For immediate release
Ceiling Collapses at Historic Fort Snelling, Historic Site Open During Repairs
A ceiling that collapsed in a room within Historic Fort Snelling on Tuesday, July 17, is being investigated and repaired, with minimal impact on the programming at the historic site. It is believed the collapse occurred during the mid-morning hours, though the room was unoccupied at the time. No one was hurt. Damage estimates are not yet available.
The 16' x 38' room is located within the historic fort’s Officers’ Quarters. This building, the Long Barracks and the Hospital, all of which have similar ceiling construction, were originally restored from 1976-78. All three of these buildings are temporarily closed for assessment and repair.
Craig Milkert, a structural engineer retained by the Minnesota Historical Society to investigate the collapse, has completed an initial assessment and identified no structural flaws or damage to the Officers’ Quarters. According to Milkert, “The connection of plaster lath to the wood trusses in the ceiling is clearly what failed. We’re investigating the cause of the failure.” The causes under investigation are vibration from recent construction activities and weather factors, among others. It appears at this time that the ceiling construction during the building’s restoration in the 1970s followed industry standards. There was no prior indication of a problem with the ceiling.
The visitor experience at Historic Fort Snelling will be minimally affected by the building closures, since activities and programs ordinarily conducted in these buildings have been relocated to other parts of the fort. Visitors can explore the newly restored Round Tower and Half Moon Battery, Schoolhouse, Sutler’s Store, Commandant’s House, the quarters occupied by Dred Scott between 1836-39 and other historic structures. Popular program activities, such as daily cannon firings, continue to be offered.
Historic Fort Snelling has recently undergone extensive restoration and repairs, including new roofs and porches on several buildings. Society director Nina Archabal said “Over the past two years, the state has invested $1.75 million to restore Historic Fort Snelling and sustain its viability as an educational and cultural resource. The fort is Minnesota’s best-known historic site, and we are grateful for the state’s ongoing commitment to its preservation so that we may all know and experience the important history that touches the lives of so many people living in the state today.”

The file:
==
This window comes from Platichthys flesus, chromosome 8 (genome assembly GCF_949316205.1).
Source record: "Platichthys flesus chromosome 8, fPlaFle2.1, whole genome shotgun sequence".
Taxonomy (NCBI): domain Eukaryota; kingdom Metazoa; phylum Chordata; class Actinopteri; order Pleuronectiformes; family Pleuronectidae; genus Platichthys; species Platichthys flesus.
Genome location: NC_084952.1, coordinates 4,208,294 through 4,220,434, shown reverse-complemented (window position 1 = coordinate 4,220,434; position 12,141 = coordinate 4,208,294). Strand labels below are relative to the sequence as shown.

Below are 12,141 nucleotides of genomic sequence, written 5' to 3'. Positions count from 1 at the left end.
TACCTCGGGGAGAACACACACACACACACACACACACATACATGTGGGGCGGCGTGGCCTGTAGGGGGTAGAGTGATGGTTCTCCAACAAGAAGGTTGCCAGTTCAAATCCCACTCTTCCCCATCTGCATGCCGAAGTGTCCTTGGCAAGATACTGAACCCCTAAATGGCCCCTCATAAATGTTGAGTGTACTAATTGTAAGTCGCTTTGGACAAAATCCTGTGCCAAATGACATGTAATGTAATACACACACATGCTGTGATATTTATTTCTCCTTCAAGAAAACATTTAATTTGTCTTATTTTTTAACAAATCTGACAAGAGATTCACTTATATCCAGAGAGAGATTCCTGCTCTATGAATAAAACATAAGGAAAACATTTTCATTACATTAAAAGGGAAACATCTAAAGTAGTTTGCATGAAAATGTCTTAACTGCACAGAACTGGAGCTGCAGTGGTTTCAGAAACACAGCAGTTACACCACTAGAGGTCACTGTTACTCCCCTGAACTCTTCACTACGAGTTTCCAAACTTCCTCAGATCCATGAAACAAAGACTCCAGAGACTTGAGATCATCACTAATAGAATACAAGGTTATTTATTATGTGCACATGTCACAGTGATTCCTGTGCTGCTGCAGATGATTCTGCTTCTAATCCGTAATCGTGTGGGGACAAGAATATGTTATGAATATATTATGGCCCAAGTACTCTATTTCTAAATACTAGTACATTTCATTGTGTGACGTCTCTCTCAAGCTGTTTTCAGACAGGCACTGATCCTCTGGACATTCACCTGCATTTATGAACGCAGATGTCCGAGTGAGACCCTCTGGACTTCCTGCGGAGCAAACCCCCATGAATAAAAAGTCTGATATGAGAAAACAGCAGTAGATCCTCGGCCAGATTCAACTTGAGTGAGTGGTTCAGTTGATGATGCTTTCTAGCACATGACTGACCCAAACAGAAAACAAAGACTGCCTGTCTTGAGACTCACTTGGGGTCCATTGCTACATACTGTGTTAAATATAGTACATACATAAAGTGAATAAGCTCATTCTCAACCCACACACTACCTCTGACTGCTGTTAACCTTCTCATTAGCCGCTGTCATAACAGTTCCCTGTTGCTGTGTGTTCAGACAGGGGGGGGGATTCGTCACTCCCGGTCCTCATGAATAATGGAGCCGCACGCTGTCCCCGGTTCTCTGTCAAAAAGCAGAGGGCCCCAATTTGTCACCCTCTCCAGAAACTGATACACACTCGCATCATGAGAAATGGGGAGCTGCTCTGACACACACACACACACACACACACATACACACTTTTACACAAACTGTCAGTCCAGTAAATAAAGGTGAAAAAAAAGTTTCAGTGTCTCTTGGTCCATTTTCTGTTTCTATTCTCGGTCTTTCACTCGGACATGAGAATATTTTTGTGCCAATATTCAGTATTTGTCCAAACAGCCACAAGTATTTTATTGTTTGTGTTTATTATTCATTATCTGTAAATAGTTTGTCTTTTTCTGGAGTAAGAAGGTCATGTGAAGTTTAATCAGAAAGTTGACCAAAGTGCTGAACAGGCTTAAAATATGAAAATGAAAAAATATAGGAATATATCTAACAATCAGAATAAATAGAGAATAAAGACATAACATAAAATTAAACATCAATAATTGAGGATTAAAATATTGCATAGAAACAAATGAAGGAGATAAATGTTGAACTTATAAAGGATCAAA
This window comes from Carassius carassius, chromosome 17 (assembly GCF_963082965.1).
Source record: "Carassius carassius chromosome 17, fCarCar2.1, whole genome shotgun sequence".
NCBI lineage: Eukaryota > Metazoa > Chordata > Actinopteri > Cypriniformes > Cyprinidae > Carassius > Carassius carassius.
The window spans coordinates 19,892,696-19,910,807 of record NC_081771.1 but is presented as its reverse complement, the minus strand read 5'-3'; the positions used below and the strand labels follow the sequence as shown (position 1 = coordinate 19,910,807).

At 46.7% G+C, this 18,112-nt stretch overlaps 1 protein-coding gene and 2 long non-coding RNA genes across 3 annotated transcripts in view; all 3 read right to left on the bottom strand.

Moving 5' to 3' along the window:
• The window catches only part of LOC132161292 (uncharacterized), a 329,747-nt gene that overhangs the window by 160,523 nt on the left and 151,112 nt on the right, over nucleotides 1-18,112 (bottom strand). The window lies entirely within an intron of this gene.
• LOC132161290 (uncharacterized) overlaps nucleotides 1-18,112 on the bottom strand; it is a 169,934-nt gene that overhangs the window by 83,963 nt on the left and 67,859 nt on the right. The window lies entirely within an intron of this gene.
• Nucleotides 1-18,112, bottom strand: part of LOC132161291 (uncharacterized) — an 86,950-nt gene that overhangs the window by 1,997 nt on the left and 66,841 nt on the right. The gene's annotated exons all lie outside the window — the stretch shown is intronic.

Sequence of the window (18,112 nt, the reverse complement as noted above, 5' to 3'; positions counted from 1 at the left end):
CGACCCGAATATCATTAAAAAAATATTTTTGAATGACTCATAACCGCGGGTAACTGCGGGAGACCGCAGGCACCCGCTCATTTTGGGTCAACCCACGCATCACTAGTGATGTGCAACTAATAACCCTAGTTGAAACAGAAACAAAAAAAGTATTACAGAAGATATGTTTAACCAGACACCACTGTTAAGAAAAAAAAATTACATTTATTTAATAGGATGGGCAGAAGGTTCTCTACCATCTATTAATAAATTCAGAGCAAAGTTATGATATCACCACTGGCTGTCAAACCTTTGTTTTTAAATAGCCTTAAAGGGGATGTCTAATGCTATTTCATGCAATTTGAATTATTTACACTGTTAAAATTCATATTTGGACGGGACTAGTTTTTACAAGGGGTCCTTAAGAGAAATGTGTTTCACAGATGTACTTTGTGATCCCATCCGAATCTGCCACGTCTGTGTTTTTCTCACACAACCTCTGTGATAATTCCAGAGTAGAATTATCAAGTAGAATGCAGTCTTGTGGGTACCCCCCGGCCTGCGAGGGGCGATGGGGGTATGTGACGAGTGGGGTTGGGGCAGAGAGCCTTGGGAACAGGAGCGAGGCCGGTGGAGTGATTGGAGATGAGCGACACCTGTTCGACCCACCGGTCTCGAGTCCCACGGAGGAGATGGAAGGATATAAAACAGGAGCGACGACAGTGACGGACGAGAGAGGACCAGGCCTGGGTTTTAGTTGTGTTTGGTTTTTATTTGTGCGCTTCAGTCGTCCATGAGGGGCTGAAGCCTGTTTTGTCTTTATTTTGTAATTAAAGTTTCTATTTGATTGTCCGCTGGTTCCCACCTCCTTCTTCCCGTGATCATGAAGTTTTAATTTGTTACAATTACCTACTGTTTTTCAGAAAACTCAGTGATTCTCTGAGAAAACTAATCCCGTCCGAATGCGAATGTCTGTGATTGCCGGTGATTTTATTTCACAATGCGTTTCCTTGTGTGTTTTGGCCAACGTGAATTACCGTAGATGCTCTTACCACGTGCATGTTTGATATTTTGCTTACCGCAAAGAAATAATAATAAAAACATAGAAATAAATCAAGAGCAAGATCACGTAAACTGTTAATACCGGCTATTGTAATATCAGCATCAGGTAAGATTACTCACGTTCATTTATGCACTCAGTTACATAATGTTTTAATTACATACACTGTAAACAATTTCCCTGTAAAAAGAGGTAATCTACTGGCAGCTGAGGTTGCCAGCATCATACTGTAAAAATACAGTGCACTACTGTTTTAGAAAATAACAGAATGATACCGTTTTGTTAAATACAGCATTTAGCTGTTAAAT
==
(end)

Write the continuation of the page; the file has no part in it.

During its next session, the state legislature will consider additional funding for the restoration of Historic Fort Snelling. If granted, part of the money would be used to create improved educational facilities within the historic fort. In addition, the historic fort is undergoing a comprehensive review of its educational program with a specific goal of including a more comprehensive picture of the past, including the stories of American Indian and African American peoples at the fort.
About Historic Fort Snelling and the Minnesota Historical Society
A National Historic Landmark, Historic Fort Snelling is located near the airport at the intersection of Hwys. 5 and 55. Overlooking the Mississippi and Minnesota rivers, the site is staffed with living-history interpreters who portray the soldiers, cooks, laundresses, storekeepers and craftspersons who inhabited the fort in the late 1820s. The stone and wood-frame buildings have been restored to their original appearance.
The Minnesota Historical Society is a non-profit educational and cultural institution established in 1849 to preserve and share Minnesota history. The Society collects, preserves and tells the story of Minnesota’s past through museum exhibits, libraries and collections, historic sites, educational programs and book publishing.